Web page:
Authors:Paul Walter (Freie Universität Berlin, Germany) (Speaker) Marcus Groß (Freie Universität Berlin)Timo Schmid (Freie Universität Berlin, Germany)Nikos Tzavidis (University of Southampton)
Extreme poverty rates have been cut by more than half since 1990. While this is a remarkable achievement, it is still one of the main goals defined by the United Nations to eradicate extreme poverty by 2030. To fight poverty, it is essential to have knowledge about its spatial distribution. Small area methods enable the estimation of poverty indicators at a geographical level where direct estimation is either not possible or very imprecise, due to a lack of sample size.
Among a variety of small area estimation methods (SAE), one popular approach for the estimation of poverty indicators is the empirical best predictor (EBP) proposed by Molina and Rao (2010). However, direct parameter estimation is not possible, when the dependent variable of the underlying nested error regression model, such as income or consumption, is censored to specific intervals, due to confidentially constraints or other reasons.
Therefore, this work introduces two estimation methods, which enable the estimation of the regression parameters of the nested error regression model under these circumstances. The proposed estimation methods are based on the expectation maximization (EM) algorithm and on the stochastic expectation maximization (SEM) algorithm. Since the EBP approach strongly relies on Gaussian assumptions of the error terms, data-driven transformations are incorporated into the algorithms to handle departures from normality. The estimation of the mean squared error (MSE) of the EBP is facilitated by a parametric bootstrap which captures the additional uncertainty due to the interval censored dependent variable.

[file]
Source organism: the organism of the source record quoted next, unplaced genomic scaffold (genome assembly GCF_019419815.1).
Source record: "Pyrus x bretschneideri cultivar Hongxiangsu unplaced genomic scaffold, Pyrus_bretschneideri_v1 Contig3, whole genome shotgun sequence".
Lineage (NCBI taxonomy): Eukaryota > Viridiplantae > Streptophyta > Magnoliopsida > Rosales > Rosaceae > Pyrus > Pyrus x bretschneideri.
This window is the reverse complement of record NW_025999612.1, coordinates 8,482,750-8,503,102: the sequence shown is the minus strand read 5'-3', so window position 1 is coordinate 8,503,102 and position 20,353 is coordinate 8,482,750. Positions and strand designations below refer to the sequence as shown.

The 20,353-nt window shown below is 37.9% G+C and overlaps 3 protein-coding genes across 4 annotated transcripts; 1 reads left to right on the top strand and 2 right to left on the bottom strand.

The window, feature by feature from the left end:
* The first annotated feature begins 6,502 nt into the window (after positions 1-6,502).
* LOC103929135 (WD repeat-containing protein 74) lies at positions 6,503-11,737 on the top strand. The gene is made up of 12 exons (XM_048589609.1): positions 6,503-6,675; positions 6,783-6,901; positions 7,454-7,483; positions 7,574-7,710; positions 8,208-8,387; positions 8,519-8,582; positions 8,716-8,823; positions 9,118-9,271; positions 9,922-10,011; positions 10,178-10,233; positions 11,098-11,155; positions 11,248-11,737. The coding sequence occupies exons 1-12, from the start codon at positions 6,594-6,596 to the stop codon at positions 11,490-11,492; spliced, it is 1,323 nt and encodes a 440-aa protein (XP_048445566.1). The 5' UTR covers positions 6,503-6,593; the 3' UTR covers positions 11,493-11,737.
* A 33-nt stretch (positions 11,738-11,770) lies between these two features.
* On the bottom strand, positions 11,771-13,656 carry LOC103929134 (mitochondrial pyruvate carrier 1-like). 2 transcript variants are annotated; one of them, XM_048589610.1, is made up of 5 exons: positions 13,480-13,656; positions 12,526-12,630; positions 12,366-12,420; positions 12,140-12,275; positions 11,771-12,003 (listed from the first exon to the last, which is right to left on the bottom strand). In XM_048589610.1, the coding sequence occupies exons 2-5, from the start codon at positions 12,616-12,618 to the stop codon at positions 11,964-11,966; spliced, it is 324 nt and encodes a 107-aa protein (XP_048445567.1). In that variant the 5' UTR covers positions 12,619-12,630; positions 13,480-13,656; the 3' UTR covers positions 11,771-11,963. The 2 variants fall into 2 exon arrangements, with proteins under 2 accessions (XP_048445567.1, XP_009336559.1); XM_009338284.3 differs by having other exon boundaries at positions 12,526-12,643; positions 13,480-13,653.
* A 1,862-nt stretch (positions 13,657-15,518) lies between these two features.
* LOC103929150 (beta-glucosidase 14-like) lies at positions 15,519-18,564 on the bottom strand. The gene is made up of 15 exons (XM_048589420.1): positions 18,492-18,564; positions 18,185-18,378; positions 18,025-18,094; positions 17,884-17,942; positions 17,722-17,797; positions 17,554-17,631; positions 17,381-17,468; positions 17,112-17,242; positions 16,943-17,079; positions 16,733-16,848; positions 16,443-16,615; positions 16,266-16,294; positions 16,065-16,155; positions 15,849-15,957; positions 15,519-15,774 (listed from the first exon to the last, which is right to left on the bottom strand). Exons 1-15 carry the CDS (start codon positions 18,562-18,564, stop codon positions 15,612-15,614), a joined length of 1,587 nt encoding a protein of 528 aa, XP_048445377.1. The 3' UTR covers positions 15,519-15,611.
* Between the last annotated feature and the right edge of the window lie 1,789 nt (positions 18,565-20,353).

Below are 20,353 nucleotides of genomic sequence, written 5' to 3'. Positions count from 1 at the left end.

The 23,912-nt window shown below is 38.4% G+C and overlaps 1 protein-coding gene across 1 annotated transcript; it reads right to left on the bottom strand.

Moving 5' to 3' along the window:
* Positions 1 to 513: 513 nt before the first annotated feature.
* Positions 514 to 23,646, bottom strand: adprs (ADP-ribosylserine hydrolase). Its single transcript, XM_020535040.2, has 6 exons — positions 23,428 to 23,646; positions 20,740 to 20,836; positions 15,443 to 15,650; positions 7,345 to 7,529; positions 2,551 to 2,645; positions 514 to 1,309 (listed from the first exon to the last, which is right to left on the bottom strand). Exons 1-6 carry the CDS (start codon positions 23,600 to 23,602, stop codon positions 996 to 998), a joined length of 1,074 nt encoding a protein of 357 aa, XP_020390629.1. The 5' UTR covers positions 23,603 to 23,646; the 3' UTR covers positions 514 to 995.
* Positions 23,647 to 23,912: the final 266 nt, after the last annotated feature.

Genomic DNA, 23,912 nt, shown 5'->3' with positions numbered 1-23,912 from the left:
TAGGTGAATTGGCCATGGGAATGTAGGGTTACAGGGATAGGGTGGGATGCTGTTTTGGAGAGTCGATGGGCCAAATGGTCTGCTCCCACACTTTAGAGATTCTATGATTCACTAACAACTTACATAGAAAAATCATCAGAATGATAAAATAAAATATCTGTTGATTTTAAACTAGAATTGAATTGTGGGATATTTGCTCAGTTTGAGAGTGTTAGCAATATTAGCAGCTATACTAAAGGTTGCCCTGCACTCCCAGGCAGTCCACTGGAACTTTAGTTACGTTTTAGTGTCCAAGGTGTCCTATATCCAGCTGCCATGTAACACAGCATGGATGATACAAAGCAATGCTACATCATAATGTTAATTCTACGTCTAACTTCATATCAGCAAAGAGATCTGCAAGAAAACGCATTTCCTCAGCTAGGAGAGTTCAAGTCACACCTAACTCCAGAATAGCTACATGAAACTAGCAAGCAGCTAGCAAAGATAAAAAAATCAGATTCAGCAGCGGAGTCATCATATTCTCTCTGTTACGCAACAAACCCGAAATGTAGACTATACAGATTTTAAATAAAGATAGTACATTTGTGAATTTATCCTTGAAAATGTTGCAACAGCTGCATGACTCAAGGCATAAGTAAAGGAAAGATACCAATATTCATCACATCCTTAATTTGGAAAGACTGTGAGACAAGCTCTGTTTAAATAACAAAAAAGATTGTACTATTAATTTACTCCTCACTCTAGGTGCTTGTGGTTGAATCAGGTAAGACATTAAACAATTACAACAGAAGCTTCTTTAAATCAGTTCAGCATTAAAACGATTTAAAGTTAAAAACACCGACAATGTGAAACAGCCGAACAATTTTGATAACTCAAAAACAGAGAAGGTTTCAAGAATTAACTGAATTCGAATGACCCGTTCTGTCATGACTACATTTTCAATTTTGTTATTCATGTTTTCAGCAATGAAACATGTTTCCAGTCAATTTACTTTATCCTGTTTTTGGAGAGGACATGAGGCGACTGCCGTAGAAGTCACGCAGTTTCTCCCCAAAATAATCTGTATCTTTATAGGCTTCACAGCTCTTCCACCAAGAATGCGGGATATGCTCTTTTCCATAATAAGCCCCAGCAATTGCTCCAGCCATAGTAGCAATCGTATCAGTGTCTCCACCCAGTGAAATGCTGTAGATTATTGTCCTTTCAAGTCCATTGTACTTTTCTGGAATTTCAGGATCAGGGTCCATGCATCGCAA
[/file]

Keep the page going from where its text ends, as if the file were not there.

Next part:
Empirical evaluations indicate that the EM- and SEM-algorithm are able to handle interval censored data and outperform naive estimation procedures, like the EBP based on regression on the midpoints of the intervals, or direct estimation. In addition, we evaluate the performance of the data-driven transformations in this context and assess the proposed parametric bootstrap for MSE estimation. Finally, we illustrate the methodology using data from the German micro-census. The micro-census is a $1%$ sample of German households where income is censored to intervals due to confidentiality constraints.
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